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Dishonored : The depiction of women and violence

Article By: Sam Smith
Editorial and opinion



A short article about Dishonored.


Submitted:Apr 8, 2013    Reads: 19    Comments: 1    Likes: 0   


I recently bought Dishonored (for 15 pounds, I bought it second-hand) because it sounded like an interesting game despite what I'd read about it online.

http://www.tor.com/blogs/2013/03/sleeps-with-monsters-thinking-about-dishonored

In Dishonored you play as Corvo, the bodyguard of the Empress, returning from a diplomatic mission to seek aid for the plague ravaged whaling city by the name of Dunwell. At the start of the game the Empress is assassinated, her daughter Emily is kidnapped and Corvo gets thrown in prison from where you escape with the help of a rebel group called the Loyalist Conspiracy. Odd name. These kind of groups tend to have more heroic sounding names.

Dishonoured is a pretty damn good game, the story is good and the gameplay is fun but there is definitely a problem with its depiction of women. I can only think of four women of any kind of importance to the story and even they don't get to do much. The Empress who gets assassinated at the beginning, the heir to the throne who is sidelined for much of the game, Callista who is Emily's caretaker and not much else and Lady Boyle, the only villainous woman of any importance in the game. The only woman of these four with any kind of power to effect the story is Emily, the Empress is killed too early in the game to be able to really do anything (Though to be fair from what little we see of the Empress she seems to be a fine ruler.) and Emily only really has any say on things at the very end.

Yes she is an important character throughout the game but aside from Corvo she is seen as someone to be controlled and used by the other character. She is only a means to an end. Emily only exists in the game in relation to the male characters. Her screen time is short, her characterization limited and her role in the game is to serve as a motivation for Corvo and as a tool for the Loyalist Conspiracy and the Lord Regent and his regime.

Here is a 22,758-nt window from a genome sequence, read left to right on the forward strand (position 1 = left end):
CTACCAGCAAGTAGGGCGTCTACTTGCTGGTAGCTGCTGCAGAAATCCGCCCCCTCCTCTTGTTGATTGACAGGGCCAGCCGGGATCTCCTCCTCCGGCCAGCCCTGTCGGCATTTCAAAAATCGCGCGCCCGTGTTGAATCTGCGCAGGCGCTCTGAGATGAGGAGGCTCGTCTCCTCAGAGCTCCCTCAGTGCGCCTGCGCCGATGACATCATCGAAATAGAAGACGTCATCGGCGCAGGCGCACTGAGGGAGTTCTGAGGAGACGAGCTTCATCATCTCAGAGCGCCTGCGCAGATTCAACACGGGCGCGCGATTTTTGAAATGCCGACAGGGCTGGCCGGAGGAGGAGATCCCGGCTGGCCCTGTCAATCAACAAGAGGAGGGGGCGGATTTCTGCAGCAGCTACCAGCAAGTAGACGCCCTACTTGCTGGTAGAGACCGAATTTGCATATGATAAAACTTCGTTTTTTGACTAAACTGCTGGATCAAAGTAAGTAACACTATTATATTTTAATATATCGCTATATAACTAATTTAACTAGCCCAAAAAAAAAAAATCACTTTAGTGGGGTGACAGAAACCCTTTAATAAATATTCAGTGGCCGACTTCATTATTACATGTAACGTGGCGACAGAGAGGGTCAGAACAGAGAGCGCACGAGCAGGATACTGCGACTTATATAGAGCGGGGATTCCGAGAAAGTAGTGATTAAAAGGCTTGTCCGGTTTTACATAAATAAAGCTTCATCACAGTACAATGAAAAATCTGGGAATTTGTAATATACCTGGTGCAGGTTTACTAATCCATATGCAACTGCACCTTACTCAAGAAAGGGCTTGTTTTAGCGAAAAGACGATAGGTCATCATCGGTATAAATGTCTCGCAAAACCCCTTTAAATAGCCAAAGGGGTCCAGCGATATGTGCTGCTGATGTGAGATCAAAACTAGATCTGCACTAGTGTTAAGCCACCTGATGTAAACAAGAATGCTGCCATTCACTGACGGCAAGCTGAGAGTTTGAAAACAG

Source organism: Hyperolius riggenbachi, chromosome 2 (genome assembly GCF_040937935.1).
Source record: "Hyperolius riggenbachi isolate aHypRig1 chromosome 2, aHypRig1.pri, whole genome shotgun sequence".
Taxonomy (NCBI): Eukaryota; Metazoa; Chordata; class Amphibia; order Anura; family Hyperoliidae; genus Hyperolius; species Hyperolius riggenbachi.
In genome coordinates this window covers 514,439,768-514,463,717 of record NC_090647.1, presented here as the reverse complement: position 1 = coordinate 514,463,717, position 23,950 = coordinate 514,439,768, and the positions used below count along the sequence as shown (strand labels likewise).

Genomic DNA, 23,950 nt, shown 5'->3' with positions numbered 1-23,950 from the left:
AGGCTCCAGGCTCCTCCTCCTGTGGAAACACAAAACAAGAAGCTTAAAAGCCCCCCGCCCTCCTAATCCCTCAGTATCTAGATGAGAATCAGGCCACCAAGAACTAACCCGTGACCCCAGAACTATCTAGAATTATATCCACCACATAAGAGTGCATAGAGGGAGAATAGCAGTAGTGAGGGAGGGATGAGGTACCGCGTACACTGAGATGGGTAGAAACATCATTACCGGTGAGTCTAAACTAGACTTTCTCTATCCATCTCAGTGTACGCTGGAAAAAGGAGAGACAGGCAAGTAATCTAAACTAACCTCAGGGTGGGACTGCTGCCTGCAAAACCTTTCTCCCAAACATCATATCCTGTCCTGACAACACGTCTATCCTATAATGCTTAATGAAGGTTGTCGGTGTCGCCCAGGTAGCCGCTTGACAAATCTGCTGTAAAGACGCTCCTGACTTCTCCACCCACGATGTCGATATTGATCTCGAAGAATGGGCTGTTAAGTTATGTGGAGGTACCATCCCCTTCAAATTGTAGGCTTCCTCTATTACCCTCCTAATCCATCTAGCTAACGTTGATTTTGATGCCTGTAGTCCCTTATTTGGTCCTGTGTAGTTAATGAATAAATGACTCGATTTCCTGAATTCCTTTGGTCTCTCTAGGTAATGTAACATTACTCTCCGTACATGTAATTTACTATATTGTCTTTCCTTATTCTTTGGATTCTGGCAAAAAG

Other women in the game are servants of all kinds and other minor unimportant characters. All characters of real importance to the story with the power to change things are male. The rebels are almost all male (I think there are two women in the group.) as are the villains lead by the Lord Regent. The problem is that there are no characters like Brianne of Tarth and Arya Stark from A Song of Ice and Fire to fight the oppression, to balance things. I can definitely see why women might find Dishonored irritating and uncomfortable.

On the violence side, the chaos system is quite cool. I tend to play games like this the Axe Crazy murderous rampage style. I got the high chaos ending. In this game there are consequences to such rampaging. The violence has a clear effect on the story and the world you play in. You don't have to slaughter your way through Mooks and if you do the game doesn't shy away from showing you how your actions impact the game and its characters.

Dishonored despite its failings is worth playing. There are many ways of doing things and your choices shape the story in meaningful ways.





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